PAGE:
This year at Groundswell, AHDB has taken the 2018 event theme of ‘health’ on board and designed its soil pit to showcase the importance of soil health and help demonstrate the complexities of this subject. Soil health is an important focus for all farmers and growers to enable high yields, effective workability, future sustainability, nutrient cycling, soil biodiversity and more.
AHDB’s soil specialists Amanda Bennett and James Holmes will be on hand throughout the event to answer any questions and provide advice and information on AHDB’s extensive work in this area. Technical machinery and business information will also be available from Harry Henderson and Teresa Meadows, AHDB Knowledge Exchange Managers.
Dr Amanda Bennett says “AHDB has a wealth of really valuable information on soil management and we’re aiming to increase understanding of soil biology and develop a simple toolkit to measure and manage soil health. Visit our stand and soil pit to find out more about our work in this area.”
As part of the AHDB-BBRO Soil Biology and Soil Health Partnership, a range of soil health indicators are being assessed and validated both on-farm and in research trials, alongside an interpretation framework. Thresholds for the indicators are being tested in different production systems and soil types. These include commonly used indicators such as pH and nutrients, as well as those that are increasingly being measured such as respiration, earthworms and soil organic matter. New indicators being developed and tested in the research trials focus on soil biology, for instance, DNA measures of pathogens and soil health, nematodes and microarthropods.
Using these indicators, a soil health scorecard is being developed, whereby farmers will be able to measure key physical, chemical and biological indicators to gain better understanding of their soil condition. Principles for improving and maintaining healthy soils include increasing organic matter inputs, increasing plant diversity and reducing tillage intensity.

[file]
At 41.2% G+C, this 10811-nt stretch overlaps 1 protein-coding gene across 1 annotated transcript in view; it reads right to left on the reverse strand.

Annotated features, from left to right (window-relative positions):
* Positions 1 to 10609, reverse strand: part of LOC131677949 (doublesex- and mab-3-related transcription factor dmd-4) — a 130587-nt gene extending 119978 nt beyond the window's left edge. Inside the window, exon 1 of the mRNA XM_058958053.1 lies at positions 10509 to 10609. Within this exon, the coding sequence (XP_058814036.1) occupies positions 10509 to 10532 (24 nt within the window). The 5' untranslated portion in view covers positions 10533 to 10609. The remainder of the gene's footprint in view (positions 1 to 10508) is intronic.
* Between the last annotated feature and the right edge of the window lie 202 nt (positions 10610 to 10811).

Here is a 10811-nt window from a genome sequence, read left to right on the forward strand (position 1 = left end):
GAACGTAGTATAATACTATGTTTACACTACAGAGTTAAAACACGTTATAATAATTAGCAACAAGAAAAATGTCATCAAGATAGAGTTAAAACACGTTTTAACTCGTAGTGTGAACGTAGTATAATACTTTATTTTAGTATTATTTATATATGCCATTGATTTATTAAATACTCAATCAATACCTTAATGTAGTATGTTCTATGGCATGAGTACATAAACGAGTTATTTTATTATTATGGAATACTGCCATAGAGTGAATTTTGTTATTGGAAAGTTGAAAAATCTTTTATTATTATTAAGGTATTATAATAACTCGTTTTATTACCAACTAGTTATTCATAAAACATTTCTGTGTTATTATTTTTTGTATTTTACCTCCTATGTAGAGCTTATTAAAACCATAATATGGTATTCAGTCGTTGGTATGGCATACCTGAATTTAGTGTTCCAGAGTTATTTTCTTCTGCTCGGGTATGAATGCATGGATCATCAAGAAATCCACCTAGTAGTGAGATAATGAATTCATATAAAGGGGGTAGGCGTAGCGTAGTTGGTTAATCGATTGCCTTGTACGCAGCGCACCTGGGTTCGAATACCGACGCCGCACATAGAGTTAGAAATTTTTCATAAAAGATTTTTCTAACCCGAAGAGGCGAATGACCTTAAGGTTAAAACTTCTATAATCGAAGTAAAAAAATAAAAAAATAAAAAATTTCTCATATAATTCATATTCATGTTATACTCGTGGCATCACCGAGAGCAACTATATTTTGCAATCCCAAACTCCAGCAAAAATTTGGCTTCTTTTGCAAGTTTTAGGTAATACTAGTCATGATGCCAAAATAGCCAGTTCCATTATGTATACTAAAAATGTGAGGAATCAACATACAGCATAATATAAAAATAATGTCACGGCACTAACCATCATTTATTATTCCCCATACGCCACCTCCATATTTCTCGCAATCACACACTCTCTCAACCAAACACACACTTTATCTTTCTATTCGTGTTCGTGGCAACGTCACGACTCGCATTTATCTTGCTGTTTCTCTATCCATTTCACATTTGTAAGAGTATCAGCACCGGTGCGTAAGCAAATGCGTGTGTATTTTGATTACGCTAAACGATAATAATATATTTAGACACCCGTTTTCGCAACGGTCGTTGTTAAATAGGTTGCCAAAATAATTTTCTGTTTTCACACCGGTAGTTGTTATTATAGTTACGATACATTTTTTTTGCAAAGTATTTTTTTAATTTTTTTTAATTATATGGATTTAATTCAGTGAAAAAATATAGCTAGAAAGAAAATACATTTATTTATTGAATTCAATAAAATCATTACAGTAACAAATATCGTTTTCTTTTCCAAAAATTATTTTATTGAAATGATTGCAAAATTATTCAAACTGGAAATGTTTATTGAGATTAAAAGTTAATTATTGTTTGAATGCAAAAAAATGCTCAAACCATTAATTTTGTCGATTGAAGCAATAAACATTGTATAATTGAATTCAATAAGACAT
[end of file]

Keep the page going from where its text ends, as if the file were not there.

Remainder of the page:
Therefore, knowing your soils is key to being able to measure and manage soil health in an effective way:
Know soil textures to understand limits to workability and trafficability
Improve soil structure to provide an effective continuous pore space
Optimise water balance, through drainage if necessary
Maintain an optimum pH
Provide plant nutrients in the right amounts in the right place at the right time
Feed the soil regularly through plants and organic matter inputs
Move soil only when you have to
Diversify plants in space and time eg extended rotations and cover crops
Soil health encompasses good physical, chemical and biological condition. Indicators to help measure this include visual assessment of soil structure, nutrient analyses and earthworm counts.
The AHDB soil pit at Groundswell will focus on its GREATsoils programme of work and bring to life the investment being made by the organisation and demonstrate some of the early findings from the newly designed soil health scorecard and systems-based approaches for improving soil health.
Experts, Liz Stockdale and Felicity Crotty will be available through the day for practical soil discussions on soil structure, cover cropping and improving all-round soil health.
You will also be able to access technical information on earthworms, soil structure, drainage and soil biology and guidance on testing your own soil (also available at www.ahdb.org.uk/greatsoils)
AHDB provides a range of practical information on improving soil management and over the lifetime of the two soils partnerships, a range of additional resources, tools and guidelines will become available for farmers to better understand and manage their soils.
Visit us on our stand at Groundswell to learn more or go to www.ahdb.org.uk/greatsoils to access information on soil management.